Five central banks in Europe, Japan and the United States said on Monday they have agreed to currency swap lines that enable the Federal Reserve to provide foreign currencies to U.S. financial institutions.

Under the agreement, the Bank of England, the European Central Bank, the Swiss National Bank and the Bank of Japan would offer their domestic currencies to the Fed for lending to U.S. firms, should the need arise.

It marks a shift from earlier such arrangements, which were designed to get U.S. dollars to companies outside the United States as the financial crisis clogged the normal flow of credit.

From a macro standpoint, it's an acknowledgment the funding problem is no longer dollar-centric, said George Goncalves, a strategist with Morgan Stanley in New York.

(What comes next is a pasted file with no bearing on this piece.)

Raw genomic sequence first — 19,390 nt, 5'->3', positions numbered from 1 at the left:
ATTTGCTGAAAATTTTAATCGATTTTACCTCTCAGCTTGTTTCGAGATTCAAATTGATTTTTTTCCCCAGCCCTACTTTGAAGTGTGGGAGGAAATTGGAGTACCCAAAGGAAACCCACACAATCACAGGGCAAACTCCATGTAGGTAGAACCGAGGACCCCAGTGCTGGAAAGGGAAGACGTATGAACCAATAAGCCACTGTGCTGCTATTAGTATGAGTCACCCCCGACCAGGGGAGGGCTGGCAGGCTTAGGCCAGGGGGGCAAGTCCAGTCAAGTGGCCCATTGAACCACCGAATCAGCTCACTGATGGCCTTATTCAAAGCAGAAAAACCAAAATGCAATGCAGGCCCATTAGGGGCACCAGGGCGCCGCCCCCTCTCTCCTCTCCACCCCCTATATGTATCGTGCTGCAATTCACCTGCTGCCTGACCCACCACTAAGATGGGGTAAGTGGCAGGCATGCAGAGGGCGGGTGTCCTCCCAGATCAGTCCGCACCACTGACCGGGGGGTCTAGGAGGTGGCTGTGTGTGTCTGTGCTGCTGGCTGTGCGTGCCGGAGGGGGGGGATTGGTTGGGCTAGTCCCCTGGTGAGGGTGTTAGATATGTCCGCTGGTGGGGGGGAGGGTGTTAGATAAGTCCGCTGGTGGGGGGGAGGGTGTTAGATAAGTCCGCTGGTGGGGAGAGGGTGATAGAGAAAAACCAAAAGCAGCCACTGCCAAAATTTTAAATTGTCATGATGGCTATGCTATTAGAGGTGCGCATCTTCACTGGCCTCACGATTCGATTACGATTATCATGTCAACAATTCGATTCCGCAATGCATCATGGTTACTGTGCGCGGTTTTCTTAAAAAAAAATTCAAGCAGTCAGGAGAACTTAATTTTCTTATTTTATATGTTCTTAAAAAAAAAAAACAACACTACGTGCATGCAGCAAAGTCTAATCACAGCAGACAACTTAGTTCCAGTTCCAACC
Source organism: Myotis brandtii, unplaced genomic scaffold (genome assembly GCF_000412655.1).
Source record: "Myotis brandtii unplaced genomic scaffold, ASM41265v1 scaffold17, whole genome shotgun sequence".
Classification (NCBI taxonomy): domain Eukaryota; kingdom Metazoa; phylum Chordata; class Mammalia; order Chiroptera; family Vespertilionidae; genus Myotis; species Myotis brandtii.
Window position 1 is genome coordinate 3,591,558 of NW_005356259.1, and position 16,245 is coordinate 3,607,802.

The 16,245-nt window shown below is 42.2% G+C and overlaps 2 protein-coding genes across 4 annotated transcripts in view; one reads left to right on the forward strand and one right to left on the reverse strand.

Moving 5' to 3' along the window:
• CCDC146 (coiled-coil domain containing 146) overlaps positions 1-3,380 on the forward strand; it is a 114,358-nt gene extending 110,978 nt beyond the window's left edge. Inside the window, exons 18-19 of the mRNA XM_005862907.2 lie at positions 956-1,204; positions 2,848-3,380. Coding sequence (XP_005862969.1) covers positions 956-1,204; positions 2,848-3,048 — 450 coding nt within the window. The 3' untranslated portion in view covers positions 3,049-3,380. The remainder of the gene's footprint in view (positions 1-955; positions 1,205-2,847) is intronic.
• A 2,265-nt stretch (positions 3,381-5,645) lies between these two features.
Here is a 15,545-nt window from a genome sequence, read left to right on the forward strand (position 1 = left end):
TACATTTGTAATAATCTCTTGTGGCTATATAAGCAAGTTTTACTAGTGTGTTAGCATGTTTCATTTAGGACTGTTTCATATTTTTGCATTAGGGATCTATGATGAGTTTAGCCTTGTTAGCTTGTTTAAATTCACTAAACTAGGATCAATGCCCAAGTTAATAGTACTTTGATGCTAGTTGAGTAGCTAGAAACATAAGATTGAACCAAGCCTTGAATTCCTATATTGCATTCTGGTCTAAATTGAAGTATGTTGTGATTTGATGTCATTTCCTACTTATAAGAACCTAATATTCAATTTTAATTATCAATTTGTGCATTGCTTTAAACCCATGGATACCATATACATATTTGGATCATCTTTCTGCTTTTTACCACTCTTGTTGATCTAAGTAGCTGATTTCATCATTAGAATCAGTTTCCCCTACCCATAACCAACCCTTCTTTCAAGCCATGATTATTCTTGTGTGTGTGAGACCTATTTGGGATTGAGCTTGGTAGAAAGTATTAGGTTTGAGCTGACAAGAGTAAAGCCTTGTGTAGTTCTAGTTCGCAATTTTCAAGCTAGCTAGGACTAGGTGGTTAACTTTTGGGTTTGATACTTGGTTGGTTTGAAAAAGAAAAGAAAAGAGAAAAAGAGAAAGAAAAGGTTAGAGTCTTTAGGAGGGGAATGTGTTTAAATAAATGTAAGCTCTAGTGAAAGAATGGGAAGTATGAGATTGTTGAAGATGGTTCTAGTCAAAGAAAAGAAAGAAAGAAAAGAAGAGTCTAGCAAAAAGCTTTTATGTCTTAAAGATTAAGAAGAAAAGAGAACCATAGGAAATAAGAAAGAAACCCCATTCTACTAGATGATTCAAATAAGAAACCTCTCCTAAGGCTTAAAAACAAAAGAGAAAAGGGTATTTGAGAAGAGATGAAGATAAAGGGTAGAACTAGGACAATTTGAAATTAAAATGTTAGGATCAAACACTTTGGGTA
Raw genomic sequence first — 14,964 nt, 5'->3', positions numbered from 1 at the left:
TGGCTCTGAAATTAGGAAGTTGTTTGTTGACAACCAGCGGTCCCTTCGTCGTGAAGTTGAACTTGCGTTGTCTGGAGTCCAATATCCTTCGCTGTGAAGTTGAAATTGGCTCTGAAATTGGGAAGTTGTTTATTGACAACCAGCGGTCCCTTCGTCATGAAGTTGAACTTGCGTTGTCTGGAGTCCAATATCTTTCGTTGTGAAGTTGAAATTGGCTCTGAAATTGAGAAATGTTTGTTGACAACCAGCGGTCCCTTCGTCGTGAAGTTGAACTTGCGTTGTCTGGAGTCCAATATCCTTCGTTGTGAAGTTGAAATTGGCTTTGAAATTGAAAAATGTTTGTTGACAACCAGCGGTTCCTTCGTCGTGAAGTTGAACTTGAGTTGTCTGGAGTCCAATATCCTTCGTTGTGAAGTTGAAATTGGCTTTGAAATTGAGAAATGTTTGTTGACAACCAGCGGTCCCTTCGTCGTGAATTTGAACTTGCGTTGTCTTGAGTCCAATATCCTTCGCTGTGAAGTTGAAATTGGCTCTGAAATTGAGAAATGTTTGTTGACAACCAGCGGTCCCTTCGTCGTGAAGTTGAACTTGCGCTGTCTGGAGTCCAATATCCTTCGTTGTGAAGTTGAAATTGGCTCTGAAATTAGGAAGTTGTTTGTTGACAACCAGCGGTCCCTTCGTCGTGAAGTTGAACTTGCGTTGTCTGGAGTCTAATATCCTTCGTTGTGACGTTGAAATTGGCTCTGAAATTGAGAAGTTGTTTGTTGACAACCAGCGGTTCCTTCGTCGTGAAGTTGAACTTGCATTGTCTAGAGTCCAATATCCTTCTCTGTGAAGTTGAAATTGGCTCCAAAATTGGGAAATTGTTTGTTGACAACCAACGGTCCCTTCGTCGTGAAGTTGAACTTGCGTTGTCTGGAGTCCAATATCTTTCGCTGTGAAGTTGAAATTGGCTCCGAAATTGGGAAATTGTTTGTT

It has become a global problem. It tells me there's been a shift in the 'poles' of the funding problem. As the dollar funding problem heals, the focus is now these foreign currencies and overseas financial institutions.

Alan Ruskin, chief international strategist at RBS Greenwich Capital, said the swap lines were purely a quid pro quo following the dollar swap lines, and he did not expect them to be drawn on anytime soon.

The swap lines, which are authorized until October 30, provide up to 30 billion British pounds, 80 billion euros, 10 trillion yen, and 40 billion Swiss francs to American companies, the Fed said in a statement.

Central banks continue to work together and are taking steps as appropriate to foster stability in global financial markets, the Fed said in a statement. The four other central banks issued similar statements.

The Fed had previously established currency swap lines with 14 other central banks so they had U.S. dollars to lend in their markets. The first swaps were established in December 2007, and over time were extended to a wider range of foreign central banks.